here is an interesting proposal that ought to capture the imagination
of even Jimmy Mosconis, who constantly refers this problem to the
St. George Civic Club, as if the members are standing ready with


c"V POST OFFICE BOX 590
l- x.i 0 EASTPOINT, FLORIDA 32328
850-927-2186
o 850-385-4003 (TALLAHASSEE)
'-" Facsimile 850-385-0830
THE FRANKLIN COUNTY CHRONICLE, INC.


Vol. 7, No. 12


June 12, 1998


Publisher .............................. .................. Tom W Hoffer
Contributors ............................................. Tom Cam pbell
........ Sue Riddle Cronkite
............ Brian Goercke
............ Angelina Mirabella
............ Bonnie Segree
............ Rene Topping

Sales ...................................... .......... Pam Rush
Advertising Design
and Production ................................... Diane Beauvais Dyal
............ Jacob Coble
Production Assistant ................................ Stacy M Crowe
Proofreader ...................... .................. Tom Garside
C circulation ............................................... Scott Bozem an
............ Larry Kienzle
Citizen's Advisory Group
George Chapel ...................................... Apalachicola
Sandra Lee Johnson ....................... Apalachicola
Rene Topping ........................................ Carrabelle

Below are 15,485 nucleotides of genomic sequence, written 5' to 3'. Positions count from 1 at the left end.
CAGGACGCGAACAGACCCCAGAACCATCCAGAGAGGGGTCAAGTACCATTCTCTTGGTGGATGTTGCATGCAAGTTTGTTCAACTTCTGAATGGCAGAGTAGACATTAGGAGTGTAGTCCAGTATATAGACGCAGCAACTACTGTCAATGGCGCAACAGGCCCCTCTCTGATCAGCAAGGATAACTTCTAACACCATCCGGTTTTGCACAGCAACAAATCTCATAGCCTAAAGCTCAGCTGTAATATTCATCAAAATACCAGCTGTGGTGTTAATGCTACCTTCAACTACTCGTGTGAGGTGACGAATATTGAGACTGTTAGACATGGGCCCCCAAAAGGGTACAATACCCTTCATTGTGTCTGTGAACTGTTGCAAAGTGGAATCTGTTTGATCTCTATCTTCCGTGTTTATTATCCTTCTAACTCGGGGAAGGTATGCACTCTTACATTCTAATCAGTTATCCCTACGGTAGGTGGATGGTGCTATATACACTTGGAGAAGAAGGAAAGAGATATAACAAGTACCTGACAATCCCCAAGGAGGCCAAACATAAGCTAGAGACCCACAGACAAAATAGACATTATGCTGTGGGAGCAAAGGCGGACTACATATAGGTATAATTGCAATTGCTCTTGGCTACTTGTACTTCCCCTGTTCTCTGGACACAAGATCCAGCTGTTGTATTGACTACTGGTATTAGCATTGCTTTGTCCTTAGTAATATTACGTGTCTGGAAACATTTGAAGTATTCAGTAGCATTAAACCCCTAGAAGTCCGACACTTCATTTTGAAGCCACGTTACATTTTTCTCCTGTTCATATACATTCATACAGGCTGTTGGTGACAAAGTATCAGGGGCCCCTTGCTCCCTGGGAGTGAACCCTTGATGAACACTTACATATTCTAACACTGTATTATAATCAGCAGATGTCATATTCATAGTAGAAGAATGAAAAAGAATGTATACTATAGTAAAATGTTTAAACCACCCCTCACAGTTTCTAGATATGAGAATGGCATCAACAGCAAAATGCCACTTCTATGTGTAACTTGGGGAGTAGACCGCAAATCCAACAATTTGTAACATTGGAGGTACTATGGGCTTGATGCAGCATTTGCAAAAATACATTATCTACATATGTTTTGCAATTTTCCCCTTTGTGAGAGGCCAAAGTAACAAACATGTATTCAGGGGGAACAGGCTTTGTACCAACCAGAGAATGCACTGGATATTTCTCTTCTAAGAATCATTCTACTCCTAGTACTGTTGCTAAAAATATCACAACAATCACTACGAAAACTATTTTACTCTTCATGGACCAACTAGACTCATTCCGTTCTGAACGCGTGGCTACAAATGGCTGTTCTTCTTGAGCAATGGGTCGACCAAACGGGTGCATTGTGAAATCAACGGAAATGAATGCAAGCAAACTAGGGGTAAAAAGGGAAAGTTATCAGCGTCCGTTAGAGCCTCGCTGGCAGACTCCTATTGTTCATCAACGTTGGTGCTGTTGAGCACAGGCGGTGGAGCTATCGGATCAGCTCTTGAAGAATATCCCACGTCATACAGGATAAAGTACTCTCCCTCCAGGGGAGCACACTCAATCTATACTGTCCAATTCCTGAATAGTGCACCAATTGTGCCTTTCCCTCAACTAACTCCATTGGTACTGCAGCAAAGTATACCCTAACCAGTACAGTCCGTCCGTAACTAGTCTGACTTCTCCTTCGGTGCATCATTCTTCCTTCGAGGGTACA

Pam Lycett ............................................... C arrabelle
D avid Butler ......................................... Carrabelle
Pat M orrison .................................. ...... St. George Island
Dominic and Vilma Baragona ................. St. George Island
Elizabeth and Jim Sisung ........................ Eastpoint
Bedford and Eugenia Watkins................. Eastpoint
Anne Estes ...................................... W akulla
Back Issues
For current subscribers, back issues of the Chronicle are
available free, in single copies, if in stock, and a fee for
postage and handling. For example a 10 page issue would
cost $2.00 postpaid. Please write directly to the Chronicle
for price quotes if you seek several different or similar
issues. In-county subscriptions are $16.96 including tax.
Out-of-county subscriptions are $22.26 including tax.

Changes in subscription addresses must be sent to the
Chronicle in writing.
All contents Copyright 1998
Franklin County Chronicle, Inc.


k mm "" .i. i .annu m Kgi^^Pli B
Virginia Wetherall

Virginia Wetherall Makes Bad Law

The Coastal Petroleum Administrative

Decision as Policy: Politics As Usual or

Modem Witchcraft

OnApril 8, 1998, an administrative lawjudge, Ms. Mary Clark, presidor
of over three weeks of hearings, and reader of over 3000 pages of
transcript, released her opinion concerning the advisability of issu-
ing Coastal Petroleum a permit to drill an exploratory well about 9
miles south of St. George Island. The second issue in that matter
referred to her, dealt with a recommendation of the amount of bond if
any, Coastal Petroleum should establish to pay for possible damages,
should an oil spill develop from the drilling of the exploratory well.
Ms. Clark recommended that a permit be issued by the Department